"It's exciting, but it is kind of fast. But it's been good," Brig. Gen. Douglas Schiess said. He said Space Force leadership was making sure "we are an agile service without a lot of bureaucracy to be able to get after what the nation needs us to do in continuing to be a space power."As most of you know, launch activity has picked up quite a bit in the last couple of years. The 45th Space Wing, based on Patrick AFB, has demonstrated that it can handle a pace of one rocket launch per week and even support two launches in one day. In 2018, the installation handled 24 launches, and 48 are scheduled for 2020, so far. Space Force bases, in addition to the two here, will include Buckley, Peterson and Schriever Air Force bases in Colorado, along with Los Angeles and Vandenberg Air Force bases in California.
Cape Canaveral Air Force Station, which has overseen the majority of the nation's rocket launches since the 1950s, soon will be renamed Cape Canaveral Space Force Station, Schiess said. Patrick is about 20 miles south of Cape Canaveral Air Force Station and helps support operations at the station.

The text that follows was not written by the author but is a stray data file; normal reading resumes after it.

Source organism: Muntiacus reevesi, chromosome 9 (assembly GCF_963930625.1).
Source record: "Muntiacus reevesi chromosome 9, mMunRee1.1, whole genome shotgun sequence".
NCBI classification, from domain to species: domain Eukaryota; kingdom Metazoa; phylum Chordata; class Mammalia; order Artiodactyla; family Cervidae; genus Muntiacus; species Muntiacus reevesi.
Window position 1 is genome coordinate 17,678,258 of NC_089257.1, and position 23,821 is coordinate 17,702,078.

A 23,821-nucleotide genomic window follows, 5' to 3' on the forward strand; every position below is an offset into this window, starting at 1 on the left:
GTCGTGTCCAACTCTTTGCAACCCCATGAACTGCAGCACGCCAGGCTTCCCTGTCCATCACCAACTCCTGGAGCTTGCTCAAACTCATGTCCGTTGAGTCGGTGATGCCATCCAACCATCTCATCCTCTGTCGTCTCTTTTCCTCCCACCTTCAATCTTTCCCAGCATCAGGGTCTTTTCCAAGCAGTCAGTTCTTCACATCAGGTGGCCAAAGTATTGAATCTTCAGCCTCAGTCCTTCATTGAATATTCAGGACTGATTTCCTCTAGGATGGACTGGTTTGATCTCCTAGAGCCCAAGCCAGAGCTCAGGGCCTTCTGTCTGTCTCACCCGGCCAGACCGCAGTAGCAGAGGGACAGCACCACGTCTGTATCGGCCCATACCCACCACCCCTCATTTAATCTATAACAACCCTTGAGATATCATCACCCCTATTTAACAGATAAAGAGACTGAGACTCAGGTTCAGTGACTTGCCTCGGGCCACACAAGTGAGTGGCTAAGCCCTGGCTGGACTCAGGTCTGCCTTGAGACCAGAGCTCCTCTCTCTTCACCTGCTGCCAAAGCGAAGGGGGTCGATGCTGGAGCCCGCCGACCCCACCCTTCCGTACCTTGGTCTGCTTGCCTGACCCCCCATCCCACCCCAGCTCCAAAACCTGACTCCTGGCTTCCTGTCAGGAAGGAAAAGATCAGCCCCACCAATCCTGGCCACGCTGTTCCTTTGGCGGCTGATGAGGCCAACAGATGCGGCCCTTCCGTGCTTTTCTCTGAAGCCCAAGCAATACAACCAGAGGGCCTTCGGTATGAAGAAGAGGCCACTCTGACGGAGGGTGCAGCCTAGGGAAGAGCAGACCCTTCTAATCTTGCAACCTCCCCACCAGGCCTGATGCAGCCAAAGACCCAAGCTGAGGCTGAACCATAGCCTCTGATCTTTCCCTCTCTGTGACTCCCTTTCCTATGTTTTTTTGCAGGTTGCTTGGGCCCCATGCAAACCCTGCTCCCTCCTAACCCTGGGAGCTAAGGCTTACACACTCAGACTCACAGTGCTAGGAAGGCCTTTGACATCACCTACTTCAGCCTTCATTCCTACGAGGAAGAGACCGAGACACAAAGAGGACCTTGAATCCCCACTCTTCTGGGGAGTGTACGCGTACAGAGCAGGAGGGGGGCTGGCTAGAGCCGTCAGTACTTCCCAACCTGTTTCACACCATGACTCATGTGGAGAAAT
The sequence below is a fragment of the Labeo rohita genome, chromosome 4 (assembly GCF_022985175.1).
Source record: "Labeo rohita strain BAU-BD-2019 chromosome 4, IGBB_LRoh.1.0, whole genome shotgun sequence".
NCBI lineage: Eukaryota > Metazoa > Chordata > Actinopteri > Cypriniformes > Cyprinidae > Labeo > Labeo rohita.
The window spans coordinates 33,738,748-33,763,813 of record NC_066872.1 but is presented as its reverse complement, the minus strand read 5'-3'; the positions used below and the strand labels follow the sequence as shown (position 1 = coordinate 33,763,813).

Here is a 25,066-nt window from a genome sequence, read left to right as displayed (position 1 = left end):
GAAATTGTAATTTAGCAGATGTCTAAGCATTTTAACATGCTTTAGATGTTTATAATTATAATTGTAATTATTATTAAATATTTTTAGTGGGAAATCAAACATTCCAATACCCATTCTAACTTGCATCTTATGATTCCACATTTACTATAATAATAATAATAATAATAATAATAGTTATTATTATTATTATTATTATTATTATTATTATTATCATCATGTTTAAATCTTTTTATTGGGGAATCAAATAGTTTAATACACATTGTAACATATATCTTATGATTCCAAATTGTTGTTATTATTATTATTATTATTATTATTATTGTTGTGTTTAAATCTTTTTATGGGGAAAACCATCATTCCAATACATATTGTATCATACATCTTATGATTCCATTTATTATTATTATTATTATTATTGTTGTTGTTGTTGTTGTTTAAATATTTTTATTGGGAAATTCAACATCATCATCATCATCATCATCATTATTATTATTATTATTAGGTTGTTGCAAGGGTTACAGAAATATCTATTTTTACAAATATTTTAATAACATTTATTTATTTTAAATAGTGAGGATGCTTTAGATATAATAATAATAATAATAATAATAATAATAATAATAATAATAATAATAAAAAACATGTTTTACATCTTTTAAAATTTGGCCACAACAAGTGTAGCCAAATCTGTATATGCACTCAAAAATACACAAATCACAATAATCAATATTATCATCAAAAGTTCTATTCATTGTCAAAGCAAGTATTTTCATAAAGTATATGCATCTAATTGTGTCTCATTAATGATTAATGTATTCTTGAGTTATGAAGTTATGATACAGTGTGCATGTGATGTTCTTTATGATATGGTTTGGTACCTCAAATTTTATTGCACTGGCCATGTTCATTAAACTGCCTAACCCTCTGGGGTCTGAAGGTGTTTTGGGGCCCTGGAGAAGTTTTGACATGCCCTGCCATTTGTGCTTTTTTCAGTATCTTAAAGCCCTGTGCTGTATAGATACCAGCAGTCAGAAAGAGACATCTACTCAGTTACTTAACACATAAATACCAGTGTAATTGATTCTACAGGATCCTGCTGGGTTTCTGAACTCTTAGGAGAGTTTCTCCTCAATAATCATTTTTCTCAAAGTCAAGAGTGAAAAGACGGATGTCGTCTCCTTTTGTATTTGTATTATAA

We're looking forward to tonight's 11:03 PM (EST) launch of an Atlas V carrying the European Space Agency’s Solar Orbiter mission. Chances of acceptable weather are up at 90%. Later this week, we could be having the next SpaceX Starlink launch. Teslarati reports:
The fourth launch of upgraded Starlink v1.0 satellites and fifth dedicated launch overall, SpaceX’s next Starlink mission – deemed Starlink V1 L4 – is currently set to lift off no earlier than (NET) 10:46 am EST (15:46 UTC) on February 15th. As usual, the mission’s Falcon 9 booster will attempt to land aboard drone ship Of Course I Still Love You (OCISLY), while SpaceX recovery ships Ms. Tree and Ms. Chief may attempt to catch both Falcon payload fairing halves for the third time ever.Work on the Space Launch System (SLS) booster has passed another milestone with positioning the booster vertically for test at NASA's Stennis Space Center in Mississippi. In addition, last week four RL10 engines were delivered to Stennis for testing and integration into the Artemis upper stage. The RL10 is well-established engine, but the tests will verify the integration of the engine into the Exploration Upper Stage.